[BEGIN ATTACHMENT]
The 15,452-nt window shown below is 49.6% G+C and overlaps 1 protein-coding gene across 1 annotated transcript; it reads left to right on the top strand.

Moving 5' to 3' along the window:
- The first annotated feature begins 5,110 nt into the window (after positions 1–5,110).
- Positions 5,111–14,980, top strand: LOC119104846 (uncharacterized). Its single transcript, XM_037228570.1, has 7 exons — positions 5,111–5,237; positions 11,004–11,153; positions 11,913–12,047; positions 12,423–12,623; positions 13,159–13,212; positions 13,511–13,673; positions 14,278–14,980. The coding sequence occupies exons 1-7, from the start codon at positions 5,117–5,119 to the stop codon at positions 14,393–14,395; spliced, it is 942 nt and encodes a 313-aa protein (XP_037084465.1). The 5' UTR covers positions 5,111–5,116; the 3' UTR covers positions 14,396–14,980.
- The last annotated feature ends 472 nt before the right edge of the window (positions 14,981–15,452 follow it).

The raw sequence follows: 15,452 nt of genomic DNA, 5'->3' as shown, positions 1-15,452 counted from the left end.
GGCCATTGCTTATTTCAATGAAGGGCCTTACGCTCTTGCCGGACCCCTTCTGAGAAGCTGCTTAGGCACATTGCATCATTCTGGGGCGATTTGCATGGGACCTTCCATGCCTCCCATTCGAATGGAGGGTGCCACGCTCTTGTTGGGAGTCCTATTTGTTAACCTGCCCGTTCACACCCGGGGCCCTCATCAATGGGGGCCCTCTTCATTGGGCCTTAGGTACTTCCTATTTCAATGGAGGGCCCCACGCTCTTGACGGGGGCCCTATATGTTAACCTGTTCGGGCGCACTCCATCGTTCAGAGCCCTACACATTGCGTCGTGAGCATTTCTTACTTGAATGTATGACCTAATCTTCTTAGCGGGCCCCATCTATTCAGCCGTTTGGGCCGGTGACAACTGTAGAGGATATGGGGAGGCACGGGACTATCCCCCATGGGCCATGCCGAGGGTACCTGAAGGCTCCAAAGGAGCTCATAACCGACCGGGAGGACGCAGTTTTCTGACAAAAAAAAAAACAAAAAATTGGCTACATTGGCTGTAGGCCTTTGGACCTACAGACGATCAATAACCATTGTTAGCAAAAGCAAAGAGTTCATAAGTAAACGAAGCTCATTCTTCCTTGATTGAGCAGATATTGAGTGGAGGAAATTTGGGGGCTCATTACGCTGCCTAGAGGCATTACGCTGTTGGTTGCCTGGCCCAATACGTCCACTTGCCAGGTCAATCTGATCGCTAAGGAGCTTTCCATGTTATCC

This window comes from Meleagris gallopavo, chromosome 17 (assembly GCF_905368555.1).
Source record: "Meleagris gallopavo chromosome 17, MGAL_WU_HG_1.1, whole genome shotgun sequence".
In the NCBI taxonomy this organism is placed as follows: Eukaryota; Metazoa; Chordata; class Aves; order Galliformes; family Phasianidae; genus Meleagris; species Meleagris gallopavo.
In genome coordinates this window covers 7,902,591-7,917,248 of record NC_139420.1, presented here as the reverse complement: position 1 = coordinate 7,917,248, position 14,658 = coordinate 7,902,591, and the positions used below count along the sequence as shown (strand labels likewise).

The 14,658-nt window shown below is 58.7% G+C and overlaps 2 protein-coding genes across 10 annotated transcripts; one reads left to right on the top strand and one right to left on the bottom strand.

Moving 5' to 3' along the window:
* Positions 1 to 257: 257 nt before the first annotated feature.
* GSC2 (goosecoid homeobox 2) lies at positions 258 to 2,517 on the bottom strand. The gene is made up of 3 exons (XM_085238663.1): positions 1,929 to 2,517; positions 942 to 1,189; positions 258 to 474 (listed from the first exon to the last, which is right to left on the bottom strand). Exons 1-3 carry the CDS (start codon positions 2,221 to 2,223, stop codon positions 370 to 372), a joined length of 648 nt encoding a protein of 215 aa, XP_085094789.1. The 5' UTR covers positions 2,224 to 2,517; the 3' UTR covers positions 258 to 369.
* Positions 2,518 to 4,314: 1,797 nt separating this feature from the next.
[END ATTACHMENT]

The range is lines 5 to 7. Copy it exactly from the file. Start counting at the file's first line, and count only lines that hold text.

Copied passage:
- The last annotated feature ends 472 nt before the right edge of the window (positions 14,981–15,452 follow it).

The raw sequence follows: 15,452 nt of genomic DNA, 5'->3' as shown, positions 1-15,452 counted from the left end.
GGCCATTGCTTATTTCAATGAAGGGCCTTACGCTCTTGCCGGACCCCTTCTGAGAAGCTGCTTAGGCACATTGCATCATTCTGGGGCGATTTGCATGGGACCTTCCATGCCTCCCATTCGAATGGAGGGTGCCACGCTCTTGTTGGGAGTCCTATTTGTTAACCTGCCCGTTCACACCCGGGGCCCTCATCAATGGGGGCCCTCTTCATTGGGCCTTAGGTACTTCCTATTTCAATGGAGGGCCCCACGCTCTTGACGGGGGCCCTATATGTTAACCTGTTCGGGCGCACTCCATCGTTCAGAGCCCTACACATTGCGTCGTGAGCATTTCTTACTTGAATGTATGACCTAATCTTCTTAGCGGGCCCCATCTATTCAGCCGTTTGGGCCGGTGACAACTGTAGAGGATATGGGGAGGCACGGGACTATCCCCCATGGGCCATGCCGAGGGTACCTGAAGGCTCCAAAGGAGCTCATAACCGACCGGGAGGACGCAGTTTTCTGACAAAAAAAAAAACAAAAAATTGGCTACATTGGCTGTAGGCCTTTGGACCTACAGACGATCAATAACCATTGTTAGCAAAAGCAAAGAGTTCATAAGTAAACGAAGCTCATTCTTCCTTGATTGAGCAGATATTGAGTGGAGGAAATTTGGGGGCTCATTACGCTGCCTAGAGGCATTACGCTGTTGGTTGCCTGGCCCAATACGTCCACTTGCCAGGTCAATCTGATCGCTAAGGAGCTTTCCATGTTATCC